In fact, it could be argued that the present time, and not the '50s, represents the real golden era for literary magazines. Bellevue Hospital in New York, for example, now publishes the Bellevue Literary Review. In Rochester, New York, a publication called Hazmat Review deals with poetry rather than noxious chemicals. Some journals publish only gay and lesbian literature; others accept only extra-long short stories; still others specialize in literature from certain neighborhoods in a given city.

What explains this burgeoning supply of literature in the midst of shrinking demand? Some veterans of the literary world believe the answer lies in the mushrooming culture of creative writing retreats and workshops that now churn out would-be writers by the thousands. The boom is occurring both inside universities and outside at institutions such as Breadloaf in Vermont.

"If you browse through Poets and Writers (the trade journal of creative writing) you will be amazed at the number of ads for these workshops," said Shannon Ravenel, editor and co-founder of Algonquin Books. "They're everywhere. And when you create writers, you also create readers of a particular sort. I'm talking about a crowd that wants to be published in a literary journal, and a crowd that is interested in what other writers are doing."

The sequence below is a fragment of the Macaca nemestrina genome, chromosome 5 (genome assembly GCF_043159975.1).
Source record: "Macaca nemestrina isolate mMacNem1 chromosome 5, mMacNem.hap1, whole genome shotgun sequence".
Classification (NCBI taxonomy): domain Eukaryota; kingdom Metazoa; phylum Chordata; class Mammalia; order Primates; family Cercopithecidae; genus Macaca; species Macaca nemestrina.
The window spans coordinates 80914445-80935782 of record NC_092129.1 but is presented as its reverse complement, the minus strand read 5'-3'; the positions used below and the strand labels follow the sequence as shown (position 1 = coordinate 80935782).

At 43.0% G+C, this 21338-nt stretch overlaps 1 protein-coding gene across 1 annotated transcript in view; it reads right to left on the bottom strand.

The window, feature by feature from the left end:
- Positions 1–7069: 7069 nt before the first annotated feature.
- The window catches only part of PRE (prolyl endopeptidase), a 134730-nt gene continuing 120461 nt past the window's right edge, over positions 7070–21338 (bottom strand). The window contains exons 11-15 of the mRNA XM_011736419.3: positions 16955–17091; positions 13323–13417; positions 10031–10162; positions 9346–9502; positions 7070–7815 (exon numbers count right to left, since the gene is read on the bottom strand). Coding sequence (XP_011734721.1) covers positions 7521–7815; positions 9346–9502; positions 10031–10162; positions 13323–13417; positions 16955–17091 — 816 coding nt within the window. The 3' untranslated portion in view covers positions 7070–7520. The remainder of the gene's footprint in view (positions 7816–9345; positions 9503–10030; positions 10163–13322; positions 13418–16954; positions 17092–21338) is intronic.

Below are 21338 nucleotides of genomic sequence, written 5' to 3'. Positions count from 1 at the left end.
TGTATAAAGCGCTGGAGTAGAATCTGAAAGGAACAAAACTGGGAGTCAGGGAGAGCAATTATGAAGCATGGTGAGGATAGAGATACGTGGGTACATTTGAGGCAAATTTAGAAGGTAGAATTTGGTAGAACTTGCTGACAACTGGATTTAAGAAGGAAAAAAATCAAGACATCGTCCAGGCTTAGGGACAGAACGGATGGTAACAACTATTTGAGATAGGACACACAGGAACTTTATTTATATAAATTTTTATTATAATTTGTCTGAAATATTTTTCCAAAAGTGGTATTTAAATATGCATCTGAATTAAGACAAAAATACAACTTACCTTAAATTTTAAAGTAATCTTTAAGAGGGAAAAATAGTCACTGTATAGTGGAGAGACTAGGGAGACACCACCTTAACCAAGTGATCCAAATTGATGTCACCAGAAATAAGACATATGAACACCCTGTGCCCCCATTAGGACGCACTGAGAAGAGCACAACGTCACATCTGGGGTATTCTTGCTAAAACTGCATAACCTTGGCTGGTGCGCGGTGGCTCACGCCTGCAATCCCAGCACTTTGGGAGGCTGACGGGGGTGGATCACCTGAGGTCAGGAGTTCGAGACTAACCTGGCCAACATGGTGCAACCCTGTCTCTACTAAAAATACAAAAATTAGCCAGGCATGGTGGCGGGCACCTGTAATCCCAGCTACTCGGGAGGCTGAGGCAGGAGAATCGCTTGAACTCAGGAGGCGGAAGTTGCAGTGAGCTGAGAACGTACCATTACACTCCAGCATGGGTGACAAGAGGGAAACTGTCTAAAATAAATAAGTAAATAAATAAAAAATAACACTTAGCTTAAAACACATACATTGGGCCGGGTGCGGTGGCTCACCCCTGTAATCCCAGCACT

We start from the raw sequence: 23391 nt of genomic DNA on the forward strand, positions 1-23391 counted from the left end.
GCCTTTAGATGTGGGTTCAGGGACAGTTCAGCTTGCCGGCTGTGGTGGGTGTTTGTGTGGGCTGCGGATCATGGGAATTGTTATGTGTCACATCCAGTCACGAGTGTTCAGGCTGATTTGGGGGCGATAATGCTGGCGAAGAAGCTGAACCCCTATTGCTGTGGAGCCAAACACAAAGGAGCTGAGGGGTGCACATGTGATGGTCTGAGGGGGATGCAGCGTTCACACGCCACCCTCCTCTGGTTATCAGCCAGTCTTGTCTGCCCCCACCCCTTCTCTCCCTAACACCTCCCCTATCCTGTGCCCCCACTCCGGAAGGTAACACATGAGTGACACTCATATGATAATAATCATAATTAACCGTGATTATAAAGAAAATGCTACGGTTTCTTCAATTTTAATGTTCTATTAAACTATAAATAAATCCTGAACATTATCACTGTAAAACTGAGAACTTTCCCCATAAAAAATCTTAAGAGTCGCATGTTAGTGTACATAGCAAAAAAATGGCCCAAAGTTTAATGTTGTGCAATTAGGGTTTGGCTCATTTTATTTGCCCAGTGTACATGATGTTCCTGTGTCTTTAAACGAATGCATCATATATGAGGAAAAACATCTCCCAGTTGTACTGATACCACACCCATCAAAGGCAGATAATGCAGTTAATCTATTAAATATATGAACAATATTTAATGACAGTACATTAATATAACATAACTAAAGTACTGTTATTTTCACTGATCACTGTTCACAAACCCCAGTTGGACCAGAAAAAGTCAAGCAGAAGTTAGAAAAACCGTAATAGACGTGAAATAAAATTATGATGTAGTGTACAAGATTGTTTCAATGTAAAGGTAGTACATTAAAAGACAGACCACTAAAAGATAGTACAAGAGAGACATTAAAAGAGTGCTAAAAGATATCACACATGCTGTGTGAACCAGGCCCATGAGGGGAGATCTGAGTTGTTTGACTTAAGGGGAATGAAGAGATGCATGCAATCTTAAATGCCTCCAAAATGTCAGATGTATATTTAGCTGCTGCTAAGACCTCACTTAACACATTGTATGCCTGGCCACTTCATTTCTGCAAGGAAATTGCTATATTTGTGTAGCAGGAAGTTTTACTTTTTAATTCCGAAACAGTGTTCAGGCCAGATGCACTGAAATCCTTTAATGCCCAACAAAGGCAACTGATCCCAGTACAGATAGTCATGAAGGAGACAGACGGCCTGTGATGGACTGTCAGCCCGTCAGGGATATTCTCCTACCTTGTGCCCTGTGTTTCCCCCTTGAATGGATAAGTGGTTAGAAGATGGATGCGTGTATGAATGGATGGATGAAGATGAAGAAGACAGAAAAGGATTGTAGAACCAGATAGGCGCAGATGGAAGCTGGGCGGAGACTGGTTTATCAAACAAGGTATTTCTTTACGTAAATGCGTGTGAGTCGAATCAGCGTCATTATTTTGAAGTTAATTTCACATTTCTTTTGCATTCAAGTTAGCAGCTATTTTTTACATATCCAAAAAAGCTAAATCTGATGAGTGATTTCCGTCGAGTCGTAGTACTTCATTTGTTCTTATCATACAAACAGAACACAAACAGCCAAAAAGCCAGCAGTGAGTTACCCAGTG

Another veteran sees the phenomenon more cynically. "Every writer needs an outlet," he said. "So you get tens of thousands of attendees at creative writing workshops looking for a journal to publish their one-and-only short story. If they can't find one, sometimes they simply create one to immortalize their work and their friends' work. In cases like this, the division between authors and readers is lost. Both sides are composed of the same people." ...

Complete Article:

Goodbye Chief!: 'Agent 86' Don Adams dies

Actor and comedian Don Adams, best known for his role as clumsy secret agent Maxwell Smart in the 1960s television comedy Get Smart, has died. Aged 82, he died of a lung infection.

"Hymie, kill the lights"

Monday, September 26, 2005

Deja Vu All Over Again!


That he that is not busy being born
is busy dying.
------------------------------Bob Dylan

The last station to cross is the dirt road
that hits harder when the long drive
comes to a halt. You hate yourself
for begrudging her even this inconvenience.

The ranch house looks lost on the five-acres
of lawn that disappears into the undergrowth
and the bifocal eyes between the slats
of a shuttered window. "So you've come,"

a voice squeaks through the screen door
which reveals curator and medicus. She leads
you to a room with closed blinds; leaves
you with the changeling on the bed. You